Thursday, May 30, 2013


Many of you have seen the infamous “Geography of Hate” map that plots out hateful tweets on an interactive Google map of the United States. The data was provided by California’s Humboldt State University whose team of undergraduate researchers combed through 150,000“hateful” Twitter rants posted over an eleven month period. Each tweet was manually screened for context to eliminate false positives and the keywords were broadly categorized as homophobic, racist, or prejudice against those with a disability. The map then weighted the total volume of tweets from that county in relation to the number of contextually hateful tweets and created a heat-map. 
Anti-Cripple Tweets

Of course, only users who allow geotagging of their posts could be sampled and that currently is less than 1% of all registered Tweeters. The other issue is that one could author racist tweets without using any of the keywords sought by the researchers. Shortcomings aside, here is what I found playing with the map:

1.      There is a surprising amount of anger toward “cripples” along the North Dakota / Montana border.

In fact, the amount per capita hatred toward disabled individuals far eclipsed any other area in the United States. The resentment is so prominent that I would be worried that any handicapped parking spaces along Highway 201 are simply staging areas for an ambush. It is unclear how widespread this animosity is since there cannot be that many geotagging Twitter users in eastern Montana. Perhaps the only person in the entire area with a Twitter account and an iPhone happens to have a personal beef with the co-owner of The Scooter Store or was asked to leave the Special Olympics.

2.      There is a surprising amount of anger toward “niggers” in North Dakota.

While use of the often quoted racial slur occurred in wide swaths throughout the southeast, I was again surprised by the localized intensity in the upper mid-west. It would appear that the only thing more dangerous that being a handicapped motorist in North Dakota is being a black handicapped motorist in North Dakota. It is too bad that the study didn’t ascertain how North Dakota residents felt about dwarfism or we might have scored the intolerance trifecta.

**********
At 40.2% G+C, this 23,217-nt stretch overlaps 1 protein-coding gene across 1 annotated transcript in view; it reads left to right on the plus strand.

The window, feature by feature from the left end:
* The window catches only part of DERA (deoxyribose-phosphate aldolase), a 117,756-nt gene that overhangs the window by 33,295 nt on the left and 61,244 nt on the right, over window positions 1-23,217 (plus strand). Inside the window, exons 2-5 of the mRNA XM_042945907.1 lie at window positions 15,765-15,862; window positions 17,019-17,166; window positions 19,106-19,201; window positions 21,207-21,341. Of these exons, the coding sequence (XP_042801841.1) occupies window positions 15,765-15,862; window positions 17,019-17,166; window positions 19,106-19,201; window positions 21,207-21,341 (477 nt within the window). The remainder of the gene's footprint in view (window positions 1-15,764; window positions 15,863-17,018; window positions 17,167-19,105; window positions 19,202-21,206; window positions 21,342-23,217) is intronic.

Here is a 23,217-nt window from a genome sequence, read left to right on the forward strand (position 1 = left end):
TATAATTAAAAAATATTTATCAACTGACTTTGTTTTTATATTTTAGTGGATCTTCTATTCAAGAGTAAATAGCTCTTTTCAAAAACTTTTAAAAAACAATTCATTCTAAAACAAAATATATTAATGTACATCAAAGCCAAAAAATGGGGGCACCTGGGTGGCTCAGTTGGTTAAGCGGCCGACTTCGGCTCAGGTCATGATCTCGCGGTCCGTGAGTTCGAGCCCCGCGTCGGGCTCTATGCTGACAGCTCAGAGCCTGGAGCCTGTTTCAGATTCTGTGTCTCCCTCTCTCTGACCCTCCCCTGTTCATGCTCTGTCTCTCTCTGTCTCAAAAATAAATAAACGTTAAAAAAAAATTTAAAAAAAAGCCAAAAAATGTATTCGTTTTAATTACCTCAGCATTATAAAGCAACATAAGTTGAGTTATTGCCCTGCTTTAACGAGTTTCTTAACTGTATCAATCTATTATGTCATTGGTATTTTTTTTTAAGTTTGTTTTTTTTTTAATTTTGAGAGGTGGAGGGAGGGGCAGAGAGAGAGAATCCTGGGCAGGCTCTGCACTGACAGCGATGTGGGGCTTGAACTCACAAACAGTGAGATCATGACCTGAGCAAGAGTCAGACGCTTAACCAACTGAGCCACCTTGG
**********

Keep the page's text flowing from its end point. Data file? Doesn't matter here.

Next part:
3.      There is a palatable dislike of lesbianism in Virginia.

When the researchers isolated tweets negatively utilizing the word “dyke” this commonwealth was at the top of the list. This is even more puzzling since they barely register in the use of the other four homophobic slurs analyzed. While I am not familiar enough with Virginians to explain this dichotomy, I would advise any visitors to the area to avoid Indigo Girls concerts and openly discussing season 2 of The L Word.

While the prevalence of intolerance does not surprise me, the number of intolerant people that chose to publicly espouse their views while divulging their geographical location does. Most people have the common decency to dislike African-America paraplegics or Asian lesbians in the privacy of their own home, but it is indicative of this country’s moral decline that we now feel comfortable hash-tagging it next to our GPS coordinates. Perhaps for their next study, the university will correlate the number of registered Facebook users who regularly exercise with the number of Facebook users who are unable to regularly exercise without announcing to other Facebook users that they regularly exercise.

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